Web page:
CellR4 2014; 2 (1): e705
Not long ago a colleague and I were informally reviewing recent journal articles and happened to come across a journal article that came from an Asian nation. The first thing we asked ourselves was, “can we really believe the data?” What was funny was that both myself and my colleague were Asian. Not that this excuses us from discrimination even upon our own Asian brethren, but we thought it comical how people that could very well be distant relatives (or even close relatives) did not carry in our subconscious valid research at first glance. But this issue has subtly nagged our field for too long now and cannot be ignored anymore.
Whether it is ethnocentrism or direct discrimination that compels anyone to believe that only one group or country holds dominion over credible science is difficult to elucidate and is not the goal of this author. Granted, historical embarrassment with false data on human cloning has continued to plague the reputation of one Asian nation in ways unanticipated and some in the scientific community feel deservedly so. And comparatively research colleagues in the United States face professional , legal and personal repercussions to publication of falsified data at a level exponentially above many other countries (i.e. deep investigation by the National Bureau of Standards and risk of permanent disbarment from research grants and potential jail sentencing). This leads many to conclude that since the penalties are so high the likelihood of “truthful” data is secure for lawful and organized countries of the modern Western world. Some of this has translated into a dismissiveness toward science from smaller countries altogether, which is disappointing on many levels.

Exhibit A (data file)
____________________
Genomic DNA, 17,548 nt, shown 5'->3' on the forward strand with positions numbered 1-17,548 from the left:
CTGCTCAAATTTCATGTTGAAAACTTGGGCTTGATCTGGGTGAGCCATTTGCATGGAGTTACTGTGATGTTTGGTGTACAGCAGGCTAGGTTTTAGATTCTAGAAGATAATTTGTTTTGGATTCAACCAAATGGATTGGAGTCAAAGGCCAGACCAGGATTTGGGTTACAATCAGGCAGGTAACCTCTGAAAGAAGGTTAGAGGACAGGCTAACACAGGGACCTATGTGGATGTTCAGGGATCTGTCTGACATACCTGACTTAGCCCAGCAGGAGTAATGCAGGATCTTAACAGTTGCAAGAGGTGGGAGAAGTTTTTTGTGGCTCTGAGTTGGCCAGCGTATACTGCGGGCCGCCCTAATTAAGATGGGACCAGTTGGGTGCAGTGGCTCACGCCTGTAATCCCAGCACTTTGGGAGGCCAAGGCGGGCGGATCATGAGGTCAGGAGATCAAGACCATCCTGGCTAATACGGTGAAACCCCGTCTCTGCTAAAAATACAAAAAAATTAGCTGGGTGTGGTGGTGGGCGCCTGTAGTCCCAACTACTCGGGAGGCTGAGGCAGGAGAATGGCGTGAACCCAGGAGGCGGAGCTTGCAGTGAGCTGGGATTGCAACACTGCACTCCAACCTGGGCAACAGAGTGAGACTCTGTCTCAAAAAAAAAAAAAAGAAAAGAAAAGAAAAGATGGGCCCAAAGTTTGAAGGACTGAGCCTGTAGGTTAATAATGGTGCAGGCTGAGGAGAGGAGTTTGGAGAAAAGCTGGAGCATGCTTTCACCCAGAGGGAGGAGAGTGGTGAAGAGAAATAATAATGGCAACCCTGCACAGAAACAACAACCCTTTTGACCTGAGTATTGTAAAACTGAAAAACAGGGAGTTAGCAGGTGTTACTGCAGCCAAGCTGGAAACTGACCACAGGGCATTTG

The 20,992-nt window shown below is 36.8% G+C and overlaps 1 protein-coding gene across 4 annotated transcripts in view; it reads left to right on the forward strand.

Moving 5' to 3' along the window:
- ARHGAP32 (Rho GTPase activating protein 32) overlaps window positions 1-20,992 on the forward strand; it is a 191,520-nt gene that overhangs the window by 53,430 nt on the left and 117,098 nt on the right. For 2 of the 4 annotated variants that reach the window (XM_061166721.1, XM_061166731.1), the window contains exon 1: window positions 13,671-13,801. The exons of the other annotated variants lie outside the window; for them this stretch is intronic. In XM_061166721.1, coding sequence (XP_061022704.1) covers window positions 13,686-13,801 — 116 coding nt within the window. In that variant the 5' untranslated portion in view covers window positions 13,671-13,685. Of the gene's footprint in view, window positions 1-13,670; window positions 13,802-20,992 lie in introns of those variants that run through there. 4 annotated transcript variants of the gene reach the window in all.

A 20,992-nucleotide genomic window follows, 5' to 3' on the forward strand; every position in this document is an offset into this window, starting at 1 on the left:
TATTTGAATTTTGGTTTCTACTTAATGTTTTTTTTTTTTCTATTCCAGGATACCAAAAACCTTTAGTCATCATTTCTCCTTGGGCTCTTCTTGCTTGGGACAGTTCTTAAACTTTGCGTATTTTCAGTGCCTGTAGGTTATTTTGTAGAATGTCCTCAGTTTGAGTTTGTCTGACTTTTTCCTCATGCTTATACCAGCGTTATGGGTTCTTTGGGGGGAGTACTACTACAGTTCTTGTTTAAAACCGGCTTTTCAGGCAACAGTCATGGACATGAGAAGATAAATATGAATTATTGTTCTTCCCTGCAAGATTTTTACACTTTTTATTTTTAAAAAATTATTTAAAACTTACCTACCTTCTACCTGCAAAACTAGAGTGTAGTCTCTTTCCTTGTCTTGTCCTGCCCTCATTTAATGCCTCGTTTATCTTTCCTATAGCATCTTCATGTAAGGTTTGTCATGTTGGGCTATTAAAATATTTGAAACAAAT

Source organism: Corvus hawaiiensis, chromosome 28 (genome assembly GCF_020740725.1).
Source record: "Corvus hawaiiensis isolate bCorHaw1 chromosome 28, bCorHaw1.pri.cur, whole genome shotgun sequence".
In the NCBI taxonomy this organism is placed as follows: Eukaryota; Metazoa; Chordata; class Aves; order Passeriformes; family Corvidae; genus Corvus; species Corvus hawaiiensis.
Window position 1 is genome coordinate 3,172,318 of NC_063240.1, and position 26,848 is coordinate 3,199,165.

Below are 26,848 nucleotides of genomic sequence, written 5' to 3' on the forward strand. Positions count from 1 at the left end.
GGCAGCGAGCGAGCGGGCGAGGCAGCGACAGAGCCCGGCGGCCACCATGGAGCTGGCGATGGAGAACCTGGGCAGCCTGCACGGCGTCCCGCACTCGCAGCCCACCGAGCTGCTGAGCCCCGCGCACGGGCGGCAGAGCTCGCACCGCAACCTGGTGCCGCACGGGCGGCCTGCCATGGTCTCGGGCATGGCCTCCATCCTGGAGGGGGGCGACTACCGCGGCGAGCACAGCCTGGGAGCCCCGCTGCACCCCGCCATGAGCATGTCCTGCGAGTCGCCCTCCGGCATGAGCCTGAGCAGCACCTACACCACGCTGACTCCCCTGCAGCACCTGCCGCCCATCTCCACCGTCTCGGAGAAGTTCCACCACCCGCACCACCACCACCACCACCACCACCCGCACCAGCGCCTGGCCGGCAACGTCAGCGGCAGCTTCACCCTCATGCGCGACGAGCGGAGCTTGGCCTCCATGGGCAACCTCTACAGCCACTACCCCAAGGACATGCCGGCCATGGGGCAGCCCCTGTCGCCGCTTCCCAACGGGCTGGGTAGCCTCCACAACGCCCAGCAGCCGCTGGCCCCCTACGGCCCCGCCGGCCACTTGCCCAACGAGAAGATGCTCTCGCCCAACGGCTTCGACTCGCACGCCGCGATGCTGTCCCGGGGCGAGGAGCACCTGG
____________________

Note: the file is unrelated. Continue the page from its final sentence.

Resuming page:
Are we to believe that science can only be done in specific countries and even cultures? This concept has been touted by many a tyrant and dictator throughout history. (I leave the readers to pick whichever infamous one comes to mind first.)
Our colleagues in the Caribbean Island Nations, Latino Nations and Japan have independently decided to take upon very ambitious, brave and daring research and legislative initiatives in regenerative medicine. Will the remaining scientific community feel that in absence of FDA or EMA equivalent ethical or regulatory standards, the data generated will be “inferior” or “unworthy” or even inadmissible towards influencing any potential relaxation or modification of regulations in regenerative medicine?
Evidence based advocates also are too quick to point that many studies coming from developing nations are largely anecdotal and observational and lament the absence of randomized controlled trials (RCTs). But are not even observational studies and anecdotal studies considered a part of evidence base medicine? Correct me if I am wrong, but was not the original study of John Snow (the very “father” of modern epidemiology and evidence based medicine) an observational study and NOT a RCT? Why for the field of regenerative medicine must everything be RCT to pass litmus for even consideration? There is something disingenuous about this overly strict standard as even at the fulfillment of a RCT, Vioxx and other drugs were able to become FDA approved, but only after a very difficult post-market wrangling actually found deleterious from the distal seeds of… you guessed it… ANECDOTAL reports. Indeed the cost of definitive RCTs may be beyond that of even some sovereign nations, but whatever data is generated, this author sincerely hopes it will be taken with sincere respect and legitimate review. In the spirit of international collaboration and cooperation lets promise to keep an open mind as this new data is generated and let the world get smaller… but let our minds not.
To cite this article
The Giant Elephant in Regenerative Medicine’s Room – Proceeding of the STEMSO Conference
CellR4 2014; 2 (1): e705
Published online: 04 Feb 2014
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